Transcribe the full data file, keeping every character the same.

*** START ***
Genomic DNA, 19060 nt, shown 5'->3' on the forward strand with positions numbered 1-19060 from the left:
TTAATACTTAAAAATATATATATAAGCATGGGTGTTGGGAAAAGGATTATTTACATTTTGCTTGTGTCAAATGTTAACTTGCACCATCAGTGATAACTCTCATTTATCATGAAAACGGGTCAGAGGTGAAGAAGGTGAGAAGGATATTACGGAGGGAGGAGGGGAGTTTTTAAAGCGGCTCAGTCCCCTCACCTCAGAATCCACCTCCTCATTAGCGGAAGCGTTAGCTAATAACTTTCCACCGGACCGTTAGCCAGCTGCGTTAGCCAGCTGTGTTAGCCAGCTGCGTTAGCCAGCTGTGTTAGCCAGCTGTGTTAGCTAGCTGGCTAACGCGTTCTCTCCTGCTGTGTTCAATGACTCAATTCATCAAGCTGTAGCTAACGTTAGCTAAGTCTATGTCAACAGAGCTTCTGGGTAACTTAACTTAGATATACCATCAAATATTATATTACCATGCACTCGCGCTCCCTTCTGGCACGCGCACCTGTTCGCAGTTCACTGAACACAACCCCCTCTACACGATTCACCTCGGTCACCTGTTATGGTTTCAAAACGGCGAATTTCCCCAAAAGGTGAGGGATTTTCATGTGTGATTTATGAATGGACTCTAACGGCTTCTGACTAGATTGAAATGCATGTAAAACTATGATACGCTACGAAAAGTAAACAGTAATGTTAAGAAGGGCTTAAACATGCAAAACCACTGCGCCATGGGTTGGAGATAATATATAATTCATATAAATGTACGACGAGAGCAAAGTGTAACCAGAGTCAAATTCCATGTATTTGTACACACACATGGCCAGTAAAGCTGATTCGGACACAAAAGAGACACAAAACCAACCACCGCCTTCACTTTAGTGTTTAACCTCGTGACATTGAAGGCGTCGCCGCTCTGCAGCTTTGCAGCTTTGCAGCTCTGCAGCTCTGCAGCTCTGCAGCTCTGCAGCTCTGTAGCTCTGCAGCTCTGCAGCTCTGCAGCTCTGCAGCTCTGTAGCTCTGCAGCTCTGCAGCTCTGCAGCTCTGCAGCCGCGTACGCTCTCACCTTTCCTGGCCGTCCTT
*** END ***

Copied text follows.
Genomic DNA, 19060 nt, shown 5'->3' on the forward strand with positions numbered 1-19060 from the left:
TTAATACTTAAAAATATATATATAAGCATGGGTGTTGGGAAAAGGATTATTTACATTTTGCTTGTGTCAAATGTTAACTTGCACCATCAGTGATAACTCTCATTTATCATGAAAACGGGTCAGAGGTGAAGAAGGTGAGAAGGATATTACGGAGGGAGGAGGGGAGTTTTTAAAGCGGCTCAGTCCCCTCACCTCAGAATCCACCTCCTCATTAGCGGAAGCGTTAGCTAATAACTTTCCACCGGACCGTTAGCCAGCTGCGTTAGCCAGCTGTGTTAGCCAGCTGCGTTAGCCAGCTGTGTTAGCCAGCTGTGTTAGCTAGCTGGCTAACGCGTTCTCTCCTGCTGTGTTCAATGACTCAATTCATCAAGCTGTAGCTAACGTTAGCTAAGTCTATGTCAACAGAGCTTCTGGGTAACTTAACTTAGATATACCATCAAATATTATATTACCATGCACTCGCGCTCCCTTCTGGCACGCGCACCTGTTCGCAGTTCACTGAACACAACCCCCTCTACACGATTCACCTCGGTCACCTGTTATGGTTTCAAAACGGCGAATTTCCCCAAAAGGTGAGGGATTTTCATGTGTGATTTATGAATGGACTCTAACGGCTTCTGACTAGATTGAAATGCATGTAAAACTATGATACGCTACGAAAAGTAAACAGTAATGTTAAGAAGGGCTTAAACATGCAAAACCACTGCGCCATGGGTTGGAGATAATATATAATTCATATAAATGTACGACGAGAGCAAAGTGTAACCAGAGTCAAATTCCATGTATTTGTACACACACATGGCCAGTAAAGCTGATTCGGACACAAAAGAGACACAAAACCAACCACCGCCTTCACTTTAGTGTTTAACCTCGTGACATTGAAGGCGTCGCCGCTCTGCAGCTTTGCAGCTTTGCAGCTCTGCAGCTCTGCAGCTCTGCAGCTCTGCAGCTCTGTAGCTCTGCAGCTCTGCAGCTCTGCAGCTCTGCAGCTCTGTAGCTCTGCAGCTCTGCAGCTCTGCAGCTCTGCAGCCGCGTACGCTCTCACCTTTCCTGGCCGTCCTT